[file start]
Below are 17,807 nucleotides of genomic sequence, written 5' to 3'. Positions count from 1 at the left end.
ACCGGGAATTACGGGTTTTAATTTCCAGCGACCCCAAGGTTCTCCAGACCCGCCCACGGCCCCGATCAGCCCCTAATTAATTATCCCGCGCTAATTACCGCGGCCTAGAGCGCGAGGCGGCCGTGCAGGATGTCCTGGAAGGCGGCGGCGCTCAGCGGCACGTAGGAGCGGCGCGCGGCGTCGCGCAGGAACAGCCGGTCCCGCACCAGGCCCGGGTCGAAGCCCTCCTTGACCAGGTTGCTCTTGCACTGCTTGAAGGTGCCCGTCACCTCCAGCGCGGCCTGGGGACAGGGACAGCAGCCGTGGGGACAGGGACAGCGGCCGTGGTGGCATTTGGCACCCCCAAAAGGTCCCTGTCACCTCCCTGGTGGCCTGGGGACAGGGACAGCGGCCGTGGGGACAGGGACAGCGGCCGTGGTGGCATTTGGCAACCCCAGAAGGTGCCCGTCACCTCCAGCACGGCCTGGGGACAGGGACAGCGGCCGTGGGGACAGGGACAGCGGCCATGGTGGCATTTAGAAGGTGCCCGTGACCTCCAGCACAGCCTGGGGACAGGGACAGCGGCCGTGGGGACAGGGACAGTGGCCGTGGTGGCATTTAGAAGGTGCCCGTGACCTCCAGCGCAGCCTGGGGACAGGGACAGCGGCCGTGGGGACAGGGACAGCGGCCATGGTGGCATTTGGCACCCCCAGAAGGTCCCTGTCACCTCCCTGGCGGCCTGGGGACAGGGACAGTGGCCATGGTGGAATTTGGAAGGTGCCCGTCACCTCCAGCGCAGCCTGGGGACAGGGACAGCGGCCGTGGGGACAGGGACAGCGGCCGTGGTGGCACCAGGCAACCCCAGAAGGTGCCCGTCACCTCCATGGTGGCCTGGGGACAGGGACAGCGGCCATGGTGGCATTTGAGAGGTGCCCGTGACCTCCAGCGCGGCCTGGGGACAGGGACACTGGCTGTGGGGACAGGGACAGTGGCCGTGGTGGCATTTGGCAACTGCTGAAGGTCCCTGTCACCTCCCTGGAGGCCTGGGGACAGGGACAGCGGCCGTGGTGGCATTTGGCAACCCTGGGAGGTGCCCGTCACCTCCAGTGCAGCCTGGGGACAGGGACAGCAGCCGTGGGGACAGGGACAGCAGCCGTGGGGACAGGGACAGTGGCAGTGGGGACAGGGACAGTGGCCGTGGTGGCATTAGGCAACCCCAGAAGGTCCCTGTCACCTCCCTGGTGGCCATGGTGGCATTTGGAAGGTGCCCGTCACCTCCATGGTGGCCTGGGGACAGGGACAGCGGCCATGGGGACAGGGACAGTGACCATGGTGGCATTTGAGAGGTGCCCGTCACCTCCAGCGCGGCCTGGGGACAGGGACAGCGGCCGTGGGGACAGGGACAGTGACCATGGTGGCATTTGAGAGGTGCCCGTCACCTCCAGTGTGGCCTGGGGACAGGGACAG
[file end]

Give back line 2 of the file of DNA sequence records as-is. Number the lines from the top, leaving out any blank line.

ACCGGGAATTACGGGTTTTAATTTCCAGCGACCCCAAGGTTCTCCAGACCCGCCCACGGCCCCGATCAGCCCCTAATTAATTATCCCGCGCTAATTACCGCGGCCTAGAGCGCGAGGCGGCCGTGCAGGATGTCCTGGAAGGCGGCGGCGCTCAGCGGCACGTAGGAGCGGCGCGCGGCGTCGCGCAGGAACAGCCGGTCCCGCACCAGGCCCGGGTCGAAGCCCTCCTTGACCAGGTTGCTCTTGCACTGCTTGAAGGTGCCCGTCACCTCCAGCGCGGCCTGGGGACAGGGACAGCAGCCGTGGGGACAGGGACAGCGGCCGTGGTGGCATTTGGCACCCCCAAAAGGTCCCTGTCACCTCCCTGGTGGCCTGGGGACAGGGACAGCGGCCGTGGGGACAGGGACAGCGGCCGTGGTGGCATTTGGCAACCCCAGAAGGTGCCCGTCACCTCCAGCACGGCCTGGGGACAGGGACAGCGGCCGTGGGGACAGGGACAGCGGCCATGGTGGCATTTAGAAGGTGCCCGTGACCTCCAGCACAGCCTGGGGACAGGGACAGCGGCCGTGGGGACAGGGACAGTGGCCGTGGTGGCATTTAGAAGGTGCCCGTGACCTCCAGCGCAGCCTGGGGACAGGGACAGCGGCCGTGGGGACAGGGACAGCGGCCATGGTGGCATTTGGCACCCCCAGAAGGTCCCTGTCACCTCCCTGGCGGCCTGGGGACAGGGACAGTGGCCATGGTGGAATTTGGAAGGTGCCCGTCACCTCCAGCGCAGCCTGGGGACAGGGACAGCGGCCGTGGGGACAGGGACAGCGGCCGTGGTGGCACCAGGCAACCCCAGAAGGTGCCCGTCACCTCCATGGTGGCCTGGGGACAGGGACAGCGGCCATGGTGGCATTTGAGAGGTGCCCGTGACCTCCAGCGCGGCCTGGGGACAGGGACACTGGCTGTGGGGACAGGGACAGTGGCCGTGGTGGCATTTGGCAACTGCTGAAGGTCCCTGTCACCTCCCTGGAGGCCTGGGGACAGGGACAGCGGCCGTGGTGGCATTTGGCAACCCTGGGAGGTGCCCGTCACCTCCAGTGCAGCCTGGGGACAGGGACAGCAGCCGTGGGGACAGGGACAGCAGCCGTGGGGACAGGGACAGTGGCAGTGGGGACAGGGACAGTGGCCGTGGTGGCATTAGGCAACCCCAGAAGGTCCCTGTCACCTCCCTGGTGGCCATGGTGGCATTTGGAAGGTGCCCGTCACCTCCATGGTGGCCTGGGGACAGGGACAGCGGCCATGGGGACAGGGACAGTGACCATGGTGGCATTTGAGAGGTGCCCGTCACCTCCAGCGCGGCCTGGGGACAGGGACAGCGGCCGTGGGGACAGGGACAGTGACCATGGTGGCATTTGAGAGGTGCCCGTCACCTCCAGTGTGGCCTGGGGACAGGGACAG